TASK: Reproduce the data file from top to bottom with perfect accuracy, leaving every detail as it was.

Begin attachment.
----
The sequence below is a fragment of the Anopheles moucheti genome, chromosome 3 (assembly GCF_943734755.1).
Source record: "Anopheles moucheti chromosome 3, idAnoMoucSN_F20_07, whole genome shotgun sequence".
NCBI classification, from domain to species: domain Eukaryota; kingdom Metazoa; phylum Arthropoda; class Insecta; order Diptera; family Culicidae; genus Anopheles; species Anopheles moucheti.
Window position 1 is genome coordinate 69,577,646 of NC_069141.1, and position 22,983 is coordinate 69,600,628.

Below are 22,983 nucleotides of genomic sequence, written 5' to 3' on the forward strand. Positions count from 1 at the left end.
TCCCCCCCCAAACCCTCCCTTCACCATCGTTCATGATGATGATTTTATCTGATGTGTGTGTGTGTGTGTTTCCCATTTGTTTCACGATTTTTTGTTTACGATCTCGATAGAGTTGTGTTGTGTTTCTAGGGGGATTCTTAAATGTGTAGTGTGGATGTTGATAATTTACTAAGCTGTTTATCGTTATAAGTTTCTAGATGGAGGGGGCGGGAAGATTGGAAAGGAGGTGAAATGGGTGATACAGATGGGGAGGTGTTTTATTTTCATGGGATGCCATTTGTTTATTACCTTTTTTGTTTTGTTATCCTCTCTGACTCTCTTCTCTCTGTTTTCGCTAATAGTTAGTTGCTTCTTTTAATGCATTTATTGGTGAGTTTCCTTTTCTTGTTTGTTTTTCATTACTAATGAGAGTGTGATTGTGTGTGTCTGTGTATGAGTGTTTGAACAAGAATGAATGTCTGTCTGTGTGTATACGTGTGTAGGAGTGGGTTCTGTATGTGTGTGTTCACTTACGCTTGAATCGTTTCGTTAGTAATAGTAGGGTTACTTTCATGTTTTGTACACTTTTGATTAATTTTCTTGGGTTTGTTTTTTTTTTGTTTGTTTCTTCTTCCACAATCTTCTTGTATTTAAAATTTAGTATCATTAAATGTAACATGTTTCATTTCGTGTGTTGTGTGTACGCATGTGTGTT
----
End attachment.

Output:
The sequence below is a fragment of the Anopheles moucheti genome, chromosome 3 (assembly GCF_943734755.1).
Source record: "Anopheles moucheti chromosome 3, idAnoMoucSN_F20_07, whole genome shotgun sequence".
NCBI classification, from domain to species: domain Eukaryota; kingdom Metazoa; phylum Arthropoda; class Insecta; order Diptera; family Culicidae; genus Anopheles; species Anopheles moucheti.
Window position 1 is genome coordinate 69,577,646 of NC_069141.1, and position 22,983 is coordinate 69,600,628.

Below are 22,983 nucleotides of genomic sequence, written 5' to 3' on the forward strand. Positions count from 1 at the left end.
TCCCCCCCCAAACCCTCCCTTCACCATCGTTCATGATGATGATTTTATCTGATGTGTGTGTGTGTGTGTTTCCCATTTGTTTCACGATTTTTTGTTTACGATCTCGATAGAGTTGTGTTGTGTTTCTAGGGGGATTCTTAAATGTGTAGTGTGGATGTTGATAATTTACTAAGCTGTTTATCGTTATAAGTTTCTAGATGGAGGGGGCGGGAAGATTGGAAAGGAGGTGAAATGGGTGATACAGATGGGGAGGTGTTTTATTTTCATGGGATGCCATTTGTTTATTACCTTTTTTGTTTTGTTATCCTCTCTGACTCTCTTCTCTCTGTTTTCGCTAATAGTTAGTTGCTTCTTTTAATGCATTTATTGGTGAGTTTCCTTTTCTTGTTTGTTTTTCATTACTAATGAGAGTGTGATTGTGTGTGTCTGTGTATGAGTGTTTGAACAAGAATGAATGTCTGTCTGTGTGTATACGTGTGTAGGAGTGGGTTCTGTATGTGTGTGTTCACTTACGCTTGAATCGTTTCGTTAGTAATAGTAGGGTTACTTTCATGTTTTGTACACTTTTGATTAATTTTCTTGGGTTTGTTTTTTTTTTGTTTGTTTCTTCTTCCACAATCTTCTTGTATTTAAAATTTAGTATCATTAAATGTAACATGTTTCATTTCGTGTGTTGTGTGTACGCATGTGTGTT